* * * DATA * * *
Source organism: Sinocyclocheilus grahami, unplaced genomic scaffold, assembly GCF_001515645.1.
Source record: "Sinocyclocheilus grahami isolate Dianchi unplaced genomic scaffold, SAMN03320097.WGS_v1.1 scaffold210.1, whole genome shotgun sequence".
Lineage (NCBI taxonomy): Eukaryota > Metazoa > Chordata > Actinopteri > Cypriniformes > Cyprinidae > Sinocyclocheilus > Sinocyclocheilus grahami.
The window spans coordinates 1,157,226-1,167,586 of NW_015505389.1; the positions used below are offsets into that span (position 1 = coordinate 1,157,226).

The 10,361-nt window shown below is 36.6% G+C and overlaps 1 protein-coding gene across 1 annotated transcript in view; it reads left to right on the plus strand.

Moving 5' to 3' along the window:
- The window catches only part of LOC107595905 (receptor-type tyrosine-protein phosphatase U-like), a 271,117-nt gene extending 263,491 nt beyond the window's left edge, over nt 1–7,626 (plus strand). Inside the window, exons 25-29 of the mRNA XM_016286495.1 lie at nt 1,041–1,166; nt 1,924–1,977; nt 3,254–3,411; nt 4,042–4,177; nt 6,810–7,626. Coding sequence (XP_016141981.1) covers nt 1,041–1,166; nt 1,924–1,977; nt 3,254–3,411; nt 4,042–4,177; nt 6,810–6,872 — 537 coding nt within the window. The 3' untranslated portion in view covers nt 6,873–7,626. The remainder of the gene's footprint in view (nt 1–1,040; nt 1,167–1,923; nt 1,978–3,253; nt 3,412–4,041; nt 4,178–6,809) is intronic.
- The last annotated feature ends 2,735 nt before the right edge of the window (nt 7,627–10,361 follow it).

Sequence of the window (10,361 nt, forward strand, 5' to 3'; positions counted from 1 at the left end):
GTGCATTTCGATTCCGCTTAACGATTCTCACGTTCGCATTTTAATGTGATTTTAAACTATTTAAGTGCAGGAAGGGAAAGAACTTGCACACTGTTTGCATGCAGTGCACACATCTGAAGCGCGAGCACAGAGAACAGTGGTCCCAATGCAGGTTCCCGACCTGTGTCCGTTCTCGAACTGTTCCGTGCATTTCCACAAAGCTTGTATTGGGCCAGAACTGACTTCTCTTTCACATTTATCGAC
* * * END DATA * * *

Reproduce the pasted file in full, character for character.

Source organism: Sinocyclocheilus grahami, unplaced genomic scaffold, assembly GCF_001515645.1.
Source record: "Sinocyclocheilus grahami isolate Dianchi unplaced genomic scaffold, SAMN03320097.WGS_v1.1 scaffold210.1, whole genome shotgun sequence".
Lineage (NCBI taxonomy): Eukaryota > Metazoa > Chordata > Actinopteri > Cypriniformes > Cyprinidae > Sinocyclocheilus > Sinocyclocheilus grahami.
The window spans coordinates 1,157,226-1,167,586 of NW_015505389.1; the positions used below are offsets into that span (position 1 = coordinate 1,157,226).

The 10,361-nt window shown below is 36.6% G+C and overlaps 1 protein-coding gene across 1 annotated transcript in view; it reads left to right on the plus strand.

Moving 5' to 3' along the window:
- The window catches only part of LOC107595905 (receptor-type tyrosine-protein phosphatase U-like), a 271,117-nt gene extending 263,491 nt beyond the window's left edge, over nt 1–7,626 (plus strand). Inside the window, exons 25-29 of the mRNA XM_016286495.1 lie at nt 1,041–1,166; nt 1,924–1,977; nt 3,254–3,411; nt 4,042–4,177; nt 6,810–7,626. Coding sequence (XP_016141981.1) covers nt 1,041–1,166; nt 1,924–1,977; nt 3,254–3,411; nt 4,042–4,177; nt 6,810–6,872 — 537 coding nt within the window. The 3' untranslated portion in view covers nt 6,873–7,626. The remainder of the gene's footprint in view (nt 1–1,040; nt 1,167–1,923; nt 1,978–3,253; nt 3,412–4,041; nt 4,178–6,809) is intronic.
- The last annotated feature ends 2,735 nt before the right edge of the window (nt 7,627–10,361 follow it).

Sequence of the window (10,361 nt, forward strand, 5' to 3'; positions counted from 1 at the left end):
GTGCATTTCGATTCCGCTTAACGATTCTCACGTTCGCATTTTAATGTGATTTTAAACTATTTAAGTGCAGGAAGGGAAAGAACTTGCACACTGTTTGCATGCAGTGCACACATCTGAAGCGCGAGCACAGAGAACAGTGGTCCCAATGCAGGTTCCCGACCTGTGTCCGTTCTCGAACTGTTCCGTGCATTTCCACAAAGCTTGTATTGGGCCAGAACTGACTTCTCTTTCACATTTATCGAC